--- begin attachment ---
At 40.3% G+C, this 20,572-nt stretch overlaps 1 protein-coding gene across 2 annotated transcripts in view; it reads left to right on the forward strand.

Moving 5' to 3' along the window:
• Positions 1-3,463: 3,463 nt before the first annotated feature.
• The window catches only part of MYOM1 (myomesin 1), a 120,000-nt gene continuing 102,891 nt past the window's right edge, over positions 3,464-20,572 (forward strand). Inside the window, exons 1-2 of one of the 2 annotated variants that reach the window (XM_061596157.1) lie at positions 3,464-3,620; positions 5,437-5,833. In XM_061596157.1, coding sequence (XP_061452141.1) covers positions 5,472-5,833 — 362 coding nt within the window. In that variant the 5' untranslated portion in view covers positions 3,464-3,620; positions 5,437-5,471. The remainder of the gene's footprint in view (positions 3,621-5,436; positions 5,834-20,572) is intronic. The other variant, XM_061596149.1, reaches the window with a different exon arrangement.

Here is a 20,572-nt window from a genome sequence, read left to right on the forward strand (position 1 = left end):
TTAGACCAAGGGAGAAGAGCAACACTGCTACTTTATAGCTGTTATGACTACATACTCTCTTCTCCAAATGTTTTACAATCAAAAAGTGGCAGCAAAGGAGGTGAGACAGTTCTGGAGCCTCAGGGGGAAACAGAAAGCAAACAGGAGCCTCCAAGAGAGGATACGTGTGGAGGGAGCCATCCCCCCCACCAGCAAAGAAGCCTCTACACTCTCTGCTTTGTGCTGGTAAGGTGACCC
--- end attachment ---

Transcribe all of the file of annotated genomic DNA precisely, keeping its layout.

At 40.3% G+C, this 20,572-nt stretch overlaps 1 protein-coding gene across 2 annotated transcripts in view; it reads left to right on the forward strand.

Moving 5' to 3' along the window:
• Positions 1-3,463: 3,463 nt before the first annotated feature.
• The window catches only part of MYOM1 (myomesin 1), a 120,000-nt gene continuing 102,891 nt past the window's right edge, over positions 3,464-20,572 (forward strand). Inside the window, exons 1-2 of one of the 2 annotated variants that reach the window (XM_061596157.1) lie at positions 3,464-3,620; positions 5,437-5,833. In XM_061596157.1, coding sequence (XP_061452141.1) covers positions 5,472-5,833 — 362 coding nt within the window. In that variant the 5' untranslated portion in view covers positions 3,464-3,620; positions 5,437-5,471. The remainder of the gene's footprint in view (positions 3,621-5,436; positions 5,834-20,572) is intronic. The other variant, XM_061596149.1, reaches the window with a different exon arrangement.

Here is a 20,572-nt window from a genome sequence, read left to right on the forward strand (position 1 = left end):
TTAGACCAAGGGAGAAGAGCAACACTGCTACTTTATAGCTGTTATGACTACATACTCTCTTCTCCAAATGTTTTACAATCAAAAAGTGGCAGCAAAGGAGGTGAGACAGTTCTGGAGCCTCAGGGGGAAACAGAAAGCAAACAGGAGCCTCCAAGAGAGGATACGTGTGGAGGGAGCCATCCCCCCCACCAGCAAAGAAGCCTCTACACTCTCTGCTTTGTGCTGGTAAGGTGACCC